Plaintiff Fred Raskin brought this pro se complaint against defendant Southeastern Newspaper Corporation and one of its reporters, defendant Amy Swann, alleging that Ms. Swann fraudulently and deceitfully "induced plaintiff to grant [a jailhouse] interview . . ." in Augusta, Georgia. As amended, the complaint further alleged that the article of the interview as printed in the newspaper omits the "best material about [plaintiff's murdered wife, Karen Raskin, . . .] and portrayed [plaintiff] as a crazy killer of his wife." 1
The complaint expressly alleged that the statute of limitation was tolled by operation of "OCGA 9-3-90
, because of mental illness; . . . and OCGA 9-3-91
, because of mental disability." Defendants nevertheless moved for summary judgment on the ground that the two-year limitation period of OCGA 9-3-33
for personal injuries had run against plaintiff's complaint. In support of their motion, defendants submitted the affidavit of defendant Ms. Swann, who deposed that on "February 8, 1989, [she] interviewed [plaintiff] by telephone while he was confined and waiting trial in Augusta." She identified as her writing the article "published in the morning and afternoon editions of The Augusta Chronicle and Augusta Herald on February 9, 1989." The complaint was not filed until March 4, 1993. Defendants further relied on the deposition of Dr. Everett C. Kuglar, the former "medical director of the Forensic Services Unit at Central State Hospital. . . ." Dr. Kuglar was the state psychiatrist who had examined plaintiff in 1989 in conjunction with the murder prosecution and was then of the opinion that plaintiff was "competent to stand trial." Even though plaintiff had suffered from a type of mental illness known as "bipolar disorder for several years," Dr. Kuglar concluded that by "June of 1989, [plaintiff's] mental condition had significantly improved." Dr. Kuglar was of the professional opinion that "by that date [plaintiff] would be able to understand whether any civil wrongs had been committed against him or not."
In opposition, plaintiff submitted his own affidavit, deposing that he sustained a frontal lobe "brain injury" and is legally blind as a result of an automobile collision in 1962. He also "was diagnosed as manic depressive (bipolar disorder) in 1979 at Parkwood Hospital, Atlanta." Plaintiff further stated: "My thoughts are disorganized a lot and I am confused. I usually have poor judgment and my judgment is impaired. I lose my coordination, have racing thoughts and lack of concentration and comprehension; am very forgetfull [sic]." "This affects my day to day life and my ability to manage the ordinary affairs of my life." Plaintiff also resisted defendants' motion by objecting to the use of opinion evidence.
The trial court granted defendants' motion for summary judgment and this appeal followed. Held:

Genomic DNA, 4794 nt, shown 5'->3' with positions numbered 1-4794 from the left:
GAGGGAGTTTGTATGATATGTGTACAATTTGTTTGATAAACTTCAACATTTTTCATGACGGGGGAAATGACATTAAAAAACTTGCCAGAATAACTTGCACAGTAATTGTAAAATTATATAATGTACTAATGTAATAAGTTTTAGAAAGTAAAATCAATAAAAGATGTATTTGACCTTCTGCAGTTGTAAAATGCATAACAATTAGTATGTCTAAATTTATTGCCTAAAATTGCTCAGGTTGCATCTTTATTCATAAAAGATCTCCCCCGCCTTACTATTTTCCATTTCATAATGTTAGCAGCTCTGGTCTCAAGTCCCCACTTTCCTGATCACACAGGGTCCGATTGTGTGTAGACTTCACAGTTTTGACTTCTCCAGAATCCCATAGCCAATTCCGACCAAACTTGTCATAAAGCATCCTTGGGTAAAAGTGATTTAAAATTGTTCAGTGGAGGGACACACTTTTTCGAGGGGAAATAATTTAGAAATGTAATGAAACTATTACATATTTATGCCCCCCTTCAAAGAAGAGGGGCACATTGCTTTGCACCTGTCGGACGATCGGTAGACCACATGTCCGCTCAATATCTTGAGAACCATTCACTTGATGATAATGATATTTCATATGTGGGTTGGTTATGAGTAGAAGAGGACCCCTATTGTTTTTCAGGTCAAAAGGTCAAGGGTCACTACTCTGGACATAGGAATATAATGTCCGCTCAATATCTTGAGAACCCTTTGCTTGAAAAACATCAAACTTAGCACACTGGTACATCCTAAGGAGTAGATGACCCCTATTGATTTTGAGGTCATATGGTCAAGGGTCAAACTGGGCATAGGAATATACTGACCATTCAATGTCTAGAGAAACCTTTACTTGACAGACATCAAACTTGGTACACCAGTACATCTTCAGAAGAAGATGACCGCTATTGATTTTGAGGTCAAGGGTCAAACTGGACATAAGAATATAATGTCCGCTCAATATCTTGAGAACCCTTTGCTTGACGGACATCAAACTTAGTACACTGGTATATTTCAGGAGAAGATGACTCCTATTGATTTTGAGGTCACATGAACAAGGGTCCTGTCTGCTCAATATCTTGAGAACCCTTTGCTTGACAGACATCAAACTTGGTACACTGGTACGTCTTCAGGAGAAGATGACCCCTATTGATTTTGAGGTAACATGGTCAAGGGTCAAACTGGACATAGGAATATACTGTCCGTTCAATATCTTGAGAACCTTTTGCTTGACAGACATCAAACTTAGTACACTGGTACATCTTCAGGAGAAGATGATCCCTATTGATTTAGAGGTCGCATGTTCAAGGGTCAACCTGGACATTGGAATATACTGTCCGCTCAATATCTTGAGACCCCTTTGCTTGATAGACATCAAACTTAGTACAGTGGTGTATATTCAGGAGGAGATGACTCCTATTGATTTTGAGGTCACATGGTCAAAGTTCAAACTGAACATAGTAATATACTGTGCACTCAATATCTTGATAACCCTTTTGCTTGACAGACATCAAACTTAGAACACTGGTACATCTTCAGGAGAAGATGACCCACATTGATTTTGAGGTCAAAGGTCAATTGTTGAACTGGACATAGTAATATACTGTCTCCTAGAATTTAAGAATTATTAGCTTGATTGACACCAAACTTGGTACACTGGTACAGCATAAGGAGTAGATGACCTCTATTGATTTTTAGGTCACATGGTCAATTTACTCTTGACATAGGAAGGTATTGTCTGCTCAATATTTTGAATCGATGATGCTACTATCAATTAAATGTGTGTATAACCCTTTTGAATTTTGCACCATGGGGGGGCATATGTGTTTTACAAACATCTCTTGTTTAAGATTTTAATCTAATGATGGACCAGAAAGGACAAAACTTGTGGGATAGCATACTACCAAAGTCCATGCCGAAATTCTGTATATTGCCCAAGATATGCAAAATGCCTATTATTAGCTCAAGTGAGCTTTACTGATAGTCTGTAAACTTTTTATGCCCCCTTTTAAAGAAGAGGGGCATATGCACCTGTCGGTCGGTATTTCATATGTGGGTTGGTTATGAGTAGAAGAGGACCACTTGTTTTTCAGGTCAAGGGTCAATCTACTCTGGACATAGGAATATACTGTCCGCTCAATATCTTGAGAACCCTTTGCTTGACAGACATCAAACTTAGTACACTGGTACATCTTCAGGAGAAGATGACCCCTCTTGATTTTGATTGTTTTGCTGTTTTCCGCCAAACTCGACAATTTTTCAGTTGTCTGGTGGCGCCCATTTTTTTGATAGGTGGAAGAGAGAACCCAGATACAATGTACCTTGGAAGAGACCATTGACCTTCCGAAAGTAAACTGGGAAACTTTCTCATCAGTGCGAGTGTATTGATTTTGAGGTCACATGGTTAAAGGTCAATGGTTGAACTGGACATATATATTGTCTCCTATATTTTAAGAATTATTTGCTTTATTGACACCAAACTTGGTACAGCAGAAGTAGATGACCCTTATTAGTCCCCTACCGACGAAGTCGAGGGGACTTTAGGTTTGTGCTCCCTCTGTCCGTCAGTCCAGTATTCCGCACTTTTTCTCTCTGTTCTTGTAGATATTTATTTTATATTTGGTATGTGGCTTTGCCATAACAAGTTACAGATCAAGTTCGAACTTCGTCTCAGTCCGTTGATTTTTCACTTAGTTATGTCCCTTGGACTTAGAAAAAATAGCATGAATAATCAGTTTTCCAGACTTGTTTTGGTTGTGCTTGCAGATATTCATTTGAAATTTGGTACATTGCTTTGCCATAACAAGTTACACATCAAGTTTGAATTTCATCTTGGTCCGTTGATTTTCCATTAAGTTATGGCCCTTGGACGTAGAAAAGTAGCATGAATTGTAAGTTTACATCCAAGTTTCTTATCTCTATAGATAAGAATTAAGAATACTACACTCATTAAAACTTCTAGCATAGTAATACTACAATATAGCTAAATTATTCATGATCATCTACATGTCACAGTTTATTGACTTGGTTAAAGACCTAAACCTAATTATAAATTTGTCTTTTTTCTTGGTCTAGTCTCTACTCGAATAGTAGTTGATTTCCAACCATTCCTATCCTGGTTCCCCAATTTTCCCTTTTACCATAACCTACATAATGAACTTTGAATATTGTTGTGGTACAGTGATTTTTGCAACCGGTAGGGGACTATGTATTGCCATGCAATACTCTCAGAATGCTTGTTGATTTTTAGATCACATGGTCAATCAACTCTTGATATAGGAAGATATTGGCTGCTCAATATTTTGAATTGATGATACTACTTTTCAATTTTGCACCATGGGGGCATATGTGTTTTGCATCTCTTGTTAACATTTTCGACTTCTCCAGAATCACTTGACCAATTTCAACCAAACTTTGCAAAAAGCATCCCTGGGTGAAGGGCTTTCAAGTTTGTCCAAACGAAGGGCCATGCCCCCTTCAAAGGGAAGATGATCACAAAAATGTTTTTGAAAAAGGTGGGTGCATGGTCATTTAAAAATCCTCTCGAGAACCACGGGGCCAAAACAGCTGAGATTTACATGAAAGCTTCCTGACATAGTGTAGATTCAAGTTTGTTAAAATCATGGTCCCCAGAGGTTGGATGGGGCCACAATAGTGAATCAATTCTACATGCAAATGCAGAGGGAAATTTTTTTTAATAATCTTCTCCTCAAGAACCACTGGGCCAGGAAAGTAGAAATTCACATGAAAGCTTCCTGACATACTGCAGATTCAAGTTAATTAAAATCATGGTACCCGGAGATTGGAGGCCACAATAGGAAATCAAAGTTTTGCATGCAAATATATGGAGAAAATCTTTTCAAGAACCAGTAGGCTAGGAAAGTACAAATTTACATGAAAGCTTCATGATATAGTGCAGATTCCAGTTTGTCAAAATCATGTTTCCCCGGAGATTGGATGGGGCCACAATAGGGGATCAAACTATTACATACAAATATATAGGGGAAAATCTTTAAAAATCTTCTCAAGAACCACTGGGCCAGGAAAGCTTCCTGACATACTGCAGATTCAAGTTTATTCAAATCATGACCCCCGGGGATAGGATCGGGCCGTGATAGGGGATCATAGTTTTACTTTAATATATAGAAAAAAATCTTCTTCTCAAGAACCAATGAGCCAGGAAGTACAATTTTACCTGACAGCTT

Plaintiff correctly contends that expert opinion evidence generally is not sufficient to authorize the grant of summary judgment over a timely objection. See Bell v. Sellers, 248 Ga. 424
, 425 (1) (283 SE2d 877
). Moreover, a plaintiff may testify as to his own mental soundness or unsoundness. Branch v. Carr, 196 Ga. App. 534
, 535 (396 SE2d 276
). The trial court erred in concluding that plaintiff's affidavit was insufficient to establish the existence of a factual question. "Nonetheless, even if the motion for summary judgment was granted for an erroneous reason, it will be affirmed if it should have been granted for another reason. See Lewis v. Atlanta Cas. Co., 179 Ga. App. 185
, 189 (2) (345 SE2d 858
) (1986)." Dominiak v. Camden Tel. &c. Co., 205 Ga. App. 620
, 622 (2) (422 SE2d 887
). In the case sub judice, although the pro se complaint is cast in terms of fraud and breach of an alleged agreement, the gravamen of the cause of action is defamation. However, plaintiff does not allege that the article published a false statement. Rather he contends only that the publication is misleadingly incomplete. For purposes of this appeal, even if we were to assume the allegations that the reporter deceived plaintiff and fraudulently induced him to give the interview were truthful, in the absence of an allegation that the publication itself is false (as opposed to the reporter's actions), plaintiff's complaint fails to state a claim for which money damages may be awarded. Cox Enterprises v. Thrasher, 264 Ga. 235
, 236 (1) (442 SE2d 740
). See also Yandle v. Mitchell Motors, 199 Ga. App. 211 (404 SE2d 313)
. The act of defendants in publishing a truthful article will not support a cause of action for the intentional infliction of emotional distress. Tucker v. News Publishing Co., 197 Ga. App. 85
, 87 (2) (397 SE2d 499
). In the case sub judice, any factual question as to the tolling of the statute of limitation due to defendant's mental condition is ultimately immaterial.
Hull, Towill, Norman & Barrett, David E. Hudson, for appellees.